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Site Directed Mutagenesis

Site Directed Mutagenesis

[This protocol can be used for substituting individual base pairs, adding tags, making deletions, pretty much anything]

(Kyle Gurley version 1.0; 01/27/04)

Adapted from: PCR Primer -- A laboratory manual
Cold Spring Harbor Press 1995, pages 603-611

There are 3 PCR reactions  The products from PCR1 and PCR2 are mixed together to become a template for PCR 3.

You need 4 primers (A, B, C, D)  A and D flank your gene at the 5' and 3' end (As usual, it's best if primers A and D have restriction sites engineered into them for ease in cloning at the end).  B and C are engineered to incorporate your change of interest.

For the example, lets say our gene is 1000 bp long, and I wanted to add a TAG at base pair # 200.















Next, we would mix these products in the same tube and they become a template for the last PCR.  HOW ? 

(The RED and BLUE we engineered into the B and C primers are complimentary to each other and they code for the tag).   

For PCR 3, the first thing that happens is that we boil the tube right ?

So, upon reannealing in PCR 3, you get this:






For all 3 PCR steps, use Pfu Ultra.  The stuff is great and has a very low mutation rate

(In fact, I've built about 12-15 constructs with this strategy and have only found one coding mutation).

For PCR 1 and PCR 2, use touchdown PCR:

96   4'

CYCLE 30 times:

96   45''

68   45''  [-0.5 degrees per cycle]

68   1'30'' (I think Pfu is roughly 1 minute per kb, but you should double check)


68   5'

4   forever


For PCR 3

92    2'

CYCLE 24 times:

92   30''

55    30''

68    2'   (I think Pfu is roughly 1 minute per kb, but you should double check)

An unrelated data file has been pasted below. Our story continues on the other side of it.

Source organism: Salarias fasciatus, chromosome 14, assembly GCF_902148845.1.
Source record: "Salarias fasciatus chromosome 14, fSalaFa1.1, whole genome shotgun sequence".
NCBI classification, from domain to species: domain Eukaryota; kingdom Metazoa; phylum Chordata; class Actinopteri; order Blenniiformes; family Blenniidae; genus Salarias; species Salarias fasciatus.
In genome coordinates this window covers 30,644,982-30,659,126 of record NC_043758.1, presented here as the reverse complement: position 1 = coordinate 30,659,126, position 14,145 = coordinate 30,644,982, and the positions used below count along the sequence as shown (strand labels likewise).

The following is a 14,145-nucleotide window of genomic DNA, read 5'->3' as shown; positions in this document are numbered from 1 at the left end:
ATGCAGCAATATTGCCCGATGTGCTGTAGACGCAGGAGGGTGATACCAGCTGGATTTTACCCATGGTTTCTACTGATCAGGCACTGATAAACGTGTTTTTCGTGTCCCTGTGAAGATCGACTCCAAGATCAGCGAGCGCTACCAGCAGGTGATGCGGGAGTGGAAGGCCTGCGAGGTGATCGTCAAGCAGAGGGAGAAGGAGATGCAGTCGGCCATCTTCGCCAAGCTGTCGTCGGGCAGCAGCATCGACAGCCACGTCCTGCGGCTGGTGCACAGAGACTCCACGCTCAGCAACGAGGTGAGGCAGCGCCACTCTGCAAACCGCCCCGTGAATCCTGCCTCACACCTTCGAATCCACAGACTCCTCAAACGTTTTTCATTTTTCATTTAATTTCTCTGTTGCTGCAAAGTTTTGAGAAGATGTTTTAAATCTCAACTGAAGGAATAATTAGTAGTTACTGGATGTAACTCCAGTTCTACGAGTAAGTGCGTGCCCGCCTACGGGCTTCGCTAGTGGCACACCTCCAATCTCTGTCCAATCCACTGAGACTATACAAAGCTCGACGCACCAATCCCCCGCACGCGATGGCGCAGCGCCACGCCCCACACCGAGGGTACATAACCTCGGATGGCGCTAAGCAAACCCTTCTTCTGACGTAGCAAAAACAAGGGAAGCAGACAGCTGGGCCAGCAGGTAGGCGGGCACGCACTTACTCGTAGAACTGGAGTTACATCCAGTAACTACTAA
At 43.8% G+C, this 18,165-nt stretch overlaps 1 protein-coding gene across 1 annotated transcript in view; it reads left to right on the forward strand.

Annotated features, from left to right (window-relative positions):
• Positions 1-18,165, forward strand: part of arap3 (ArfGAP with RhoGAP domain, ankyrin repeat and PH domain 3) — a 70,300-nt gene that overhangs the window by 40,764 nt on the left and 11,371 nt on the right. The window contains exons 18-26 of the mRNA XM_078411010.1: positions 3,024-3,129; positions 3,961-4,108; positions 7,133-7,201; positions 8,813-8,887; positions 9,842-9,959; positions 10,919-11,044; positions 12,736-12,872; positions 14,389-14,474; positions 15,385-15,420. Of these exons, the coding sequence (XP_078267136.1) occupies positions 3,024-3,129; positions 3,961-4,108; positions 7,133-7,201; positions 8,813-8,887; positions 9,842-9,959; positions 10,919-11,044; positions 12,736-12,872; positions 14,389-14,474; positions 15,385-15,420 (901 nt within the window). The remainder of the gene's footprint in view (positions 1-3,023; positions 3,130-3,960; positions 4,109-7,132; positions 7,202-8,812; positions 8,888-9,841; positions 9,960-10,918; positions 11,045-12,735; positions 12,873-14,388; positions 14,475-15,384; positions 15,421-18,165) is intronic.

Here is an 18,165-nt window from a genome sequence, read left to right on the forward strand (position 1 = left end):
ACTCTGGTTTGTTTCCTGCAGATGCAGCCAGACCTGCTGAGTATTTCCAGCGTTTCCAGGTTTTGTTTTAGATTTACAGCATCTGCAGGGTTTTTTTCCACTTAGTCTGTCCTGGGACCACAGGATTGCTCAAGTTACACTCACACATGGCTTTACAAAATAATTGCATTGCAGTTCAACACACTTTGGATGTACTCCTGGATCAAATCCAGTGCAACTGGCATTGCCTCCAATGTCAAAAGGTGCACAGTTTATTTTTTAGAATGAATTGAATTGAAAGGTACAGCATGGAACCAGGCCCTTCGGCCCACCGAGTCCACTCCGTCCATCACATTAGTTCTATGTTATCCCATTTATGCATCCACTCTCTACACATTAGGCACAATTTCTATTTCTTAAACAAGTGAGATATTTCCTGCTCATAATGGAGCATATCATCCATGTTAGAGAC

68    10'

4   forever


1)  The overhangs in primers B and C need to overlap each other by about 20 bp so that they can anneal in PCR 3 to form the template.  I tried it once with 10 bp overlap and it did NOT work.

2)  For all PCRs:

10X buffer                               5

20mM dNTP                           0.63

DMSO                                    0.5

Water                                      39.87

20uM forward primer              1

20uM reverse primer               1

Pfu ULTRA                             1

TOTAL                                   49 uL

Add 1uL of template (for PCR 1 and PCR 2, try to use roughly between 1 and 10 ng of template)

3)  For PCR 3 :

For template for PCR 3, first run a quick gel of PCR 1 and PCR 2 to make sure the reaction worked and the bands are the expected size. 

(You don't need to purify the reaction products from PCR 1 and PCR 2 before PCR 3.  I've tried doing that versus using raw material and both ways worked great).

Dilute the reaction products 1uL from PCR 1 + 1 uL from PCR 2 + 10uL of water and mix.

Now, use 1 ul of this mix for template for PCR 3.

4)If your goal is to make a small change, like single base pair mutation:

This protocol should work just fine.  Just make your primers B and C with the base pair change incorporated into the overhang.  I would make sure the change is not at the end of the overhang, but it should define the overhang. Meaning, it is the only basepair that doesn't match template, so it begins the 20bp overhang. That way, it is surrounded by proper matches on either end.  Just make sure that B and C have overlap so the reaction products from PCR 1 and PCR 2 will overlap to make template later.


For PCR 3, you use primers A and D and for template, you just use the reaction products from PCR 1 and PCR 2.